DACA lessons from the field for outreach to immigrants

With implementation of the Obama administration’s latest executive action on immigration—the Deferred Action for Parental Accountability program, or DAPA—stalled by a court injunction, the U.S. Citizenship and Immigration Services (USCIS) has suspended its preparations to process potentially millions of applications.

Meanwhile, advocates, service providers, and local organizations continue to hold information sessions about the program. An important task includes protecting would-be applicants from fraudulent actors by spreading the word that USCIS is not yet accepting applications. Another is letting people know that, although the new program is on hold, they should prepare their paperwork in the event that the court case is resolved—or something replaces DAPA— and that these intermediaries are standing by to help.

There is a good reason for advocates and local groups to remain mobilized—they are the ones that will be supplying resources, information, and assistance in filling out forms and helping immigrants understand how the new program works. In our new report, we find that Deferred Action for Childhood Arrivals (DACA), the 2012 executive action program for undocumented youth, requires coordination by civic organizations and state and local governments even as the federal government provides no funding or structure to these intermediaries.

Our study of eight metropolitan areas across the United States, which included interviews with practitioners, advocates, and local governments, was a deep dive into how places implemented DACA and how applications varied across different states and immigrant groups. Along the way, we were able to gain insights from DACA that are instructive for DAPA or a future legalization program.

The DACA and DAPA programs have a host of similarities, given that they are both administrative relief programs for unauthorized immigrants. In both cases immigrants have to weigh the opportunities and risks that come with the application process. National and local advocates and practitioners will undertake the work of providing information, outreach, and assistance. State, local, and foreign governments will have to provide documents to those who request them for proof of identity and residence in the United States. And when the time comes, the federal government will have to build and train staff in order to process applications swiftly and fairly.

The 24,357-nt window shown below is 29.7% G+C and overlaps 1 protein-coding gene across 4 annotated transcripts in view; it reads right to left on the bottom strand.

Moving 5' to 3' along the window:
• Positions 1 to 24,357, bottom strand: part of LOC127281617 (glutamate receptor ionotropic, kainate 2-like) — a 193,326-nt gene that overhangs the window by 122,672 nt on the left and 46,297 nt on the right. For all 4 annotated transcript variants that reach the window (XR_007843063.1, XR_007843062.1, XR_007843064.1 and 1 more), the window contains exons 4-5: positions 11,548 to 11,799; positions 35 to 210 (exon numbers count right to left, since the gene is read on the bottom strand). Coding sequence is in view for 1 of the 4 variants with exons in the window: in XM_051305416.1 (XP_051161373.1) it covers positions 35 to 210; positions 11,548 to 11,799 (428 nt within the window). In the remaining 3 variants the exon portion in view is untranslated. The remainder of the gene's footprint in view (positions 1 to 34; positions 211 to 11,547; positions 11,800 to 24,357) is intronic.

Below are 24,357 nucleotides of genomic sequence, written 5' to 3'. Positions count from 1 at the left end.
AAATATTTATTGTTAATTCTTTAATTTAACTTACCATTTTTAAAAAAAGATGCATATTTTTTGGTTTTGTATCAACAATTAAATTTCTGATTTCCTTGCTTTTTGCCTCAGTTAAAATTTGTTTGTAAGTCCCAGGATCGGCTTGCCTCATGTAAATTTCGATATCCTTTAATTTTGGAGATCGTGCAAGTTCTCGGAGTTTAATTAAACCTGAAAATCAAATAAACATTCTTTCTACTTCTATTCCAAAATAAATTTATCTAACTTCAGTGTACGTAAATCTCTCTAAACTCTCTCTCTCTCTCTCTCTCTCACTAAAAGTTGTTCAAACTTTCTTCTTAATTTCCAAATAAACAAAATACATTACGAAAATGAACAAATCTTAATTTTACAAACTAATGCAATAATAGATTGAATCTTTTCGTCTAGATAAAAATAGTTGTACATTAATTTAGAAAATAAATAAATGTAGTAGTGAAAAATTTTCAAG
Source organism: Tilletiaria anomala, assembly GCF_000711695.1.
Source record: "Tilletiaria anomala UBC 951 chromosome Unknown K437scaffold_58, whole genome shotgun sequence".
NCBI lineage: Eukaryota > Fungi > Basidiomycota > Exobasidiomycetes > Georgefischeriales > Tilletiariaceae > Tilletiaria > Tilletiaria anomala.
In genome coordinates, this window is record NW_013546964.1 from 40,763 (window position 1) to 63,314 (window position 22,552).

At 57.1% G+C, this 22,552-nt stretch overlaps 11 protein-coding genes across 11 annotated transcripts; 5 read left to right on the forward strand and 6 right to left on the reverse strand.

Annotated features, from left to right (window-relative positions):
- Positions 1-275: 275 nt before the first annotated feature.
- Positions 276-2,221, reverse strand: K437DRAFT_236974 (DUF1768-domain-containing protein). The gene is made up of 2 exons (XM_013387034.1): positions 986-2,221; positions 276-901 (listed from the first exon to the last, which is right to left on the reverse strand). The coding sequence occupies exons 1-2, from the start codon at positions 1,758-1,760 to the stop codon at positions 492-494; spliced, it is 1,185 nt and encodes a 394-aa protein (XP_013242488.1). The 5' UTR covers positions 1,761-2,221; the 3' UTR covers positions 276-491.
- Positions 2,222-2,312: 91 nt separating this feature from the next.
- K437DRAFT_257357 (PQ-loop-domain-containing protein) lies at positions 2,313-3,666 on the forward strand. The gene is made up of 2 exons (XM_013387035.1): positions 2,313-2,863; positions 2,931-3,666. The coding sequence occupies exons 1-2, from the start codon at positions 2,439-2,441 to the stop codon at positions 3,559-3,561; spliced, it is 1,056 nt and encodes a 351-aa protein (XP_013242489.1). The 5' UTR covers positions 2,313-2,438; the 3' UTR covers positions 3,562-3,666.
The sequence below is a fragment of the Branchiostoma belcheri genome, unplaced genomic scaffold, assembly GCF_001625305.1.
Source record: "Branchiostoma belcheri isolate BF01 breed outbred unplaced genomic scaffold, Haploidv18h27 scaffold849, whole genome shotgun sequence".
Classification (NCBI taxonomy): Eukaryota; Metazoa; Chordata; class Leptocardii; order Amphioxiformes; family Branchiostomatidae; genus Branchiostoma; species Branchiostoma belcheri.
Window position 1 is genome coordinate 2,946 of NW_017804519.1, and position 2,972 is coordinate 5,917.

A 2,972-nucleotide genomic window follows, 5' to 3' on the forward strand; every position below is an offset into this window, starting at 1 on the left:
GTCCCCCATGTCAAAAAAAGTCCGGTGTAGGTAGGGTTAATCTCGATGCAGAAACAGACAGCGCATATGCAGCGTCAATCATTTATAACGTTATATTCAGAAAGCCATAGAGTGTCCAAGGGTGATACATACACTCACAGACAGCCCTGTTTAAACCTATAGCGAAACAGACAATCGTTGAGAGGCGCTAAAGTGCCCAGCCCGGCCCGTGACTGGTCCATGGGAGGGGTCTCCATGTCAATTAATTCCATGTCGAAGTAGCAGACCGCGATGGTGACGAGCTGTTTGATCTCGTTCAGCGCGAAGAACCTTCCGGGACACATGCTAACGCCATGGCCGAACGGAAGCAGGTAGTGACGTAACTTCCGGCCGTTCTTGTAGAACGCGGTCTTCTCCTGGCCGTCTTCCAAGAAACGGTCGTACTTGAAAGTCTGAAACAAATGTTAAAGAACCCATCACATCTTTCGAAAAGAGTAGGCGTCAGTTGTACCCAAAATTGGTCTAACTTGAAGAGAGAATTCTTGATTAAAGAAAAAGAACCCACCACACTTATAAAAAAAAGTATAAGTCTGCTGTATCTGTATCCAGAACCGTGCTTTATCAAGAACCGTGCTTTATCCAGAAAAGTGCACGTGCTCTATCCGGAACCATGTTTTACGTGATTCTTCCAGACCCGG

But the two programs target different populations. DACA is for immigrants who arrived in the U.S. as children, while DAPA’s provisions are explicitly for the parents of U.S. citizens or legal permanent residents; they most likely arrived in the United States as adults. There are many more DAPA-eligible than DACA-eligible, making this effort a bigger lift. Importantly, qualifying for DAPA is contingent on being a parent, which gives this eligible population on the whole an older profile than the DACA-eligible, who must be between the ages of 15 and 30. Because the DACA-eligible arrived as youngsters, they tend to have stronger ties to U.S. schools, the English language, and technology, whereas the DAPA-eligible on the whole are less connected to mainstream educational institutions and less tech-savvy.

These differences will make it more challenging for organizations to assist the DAPA-eligible. Organizations and advocates must find new ways to reach and interact with this group.

The immigration executive action case will make its way through the court system. However the case is decided, the unauthorized immigrant population will remain here, perhaps with temporary protection, perhaps with the lack of status they have now. Ultimately, Congress, which has not passed a substantial immigration bill addressing unauthorized immigrants in 29 years, must provide a long-term solution. Whether these immigrants remain in limbo legal status or have the opportunity to legalize will make a difference for their contributions to the U.S. economy and society, and to the lives of their family members.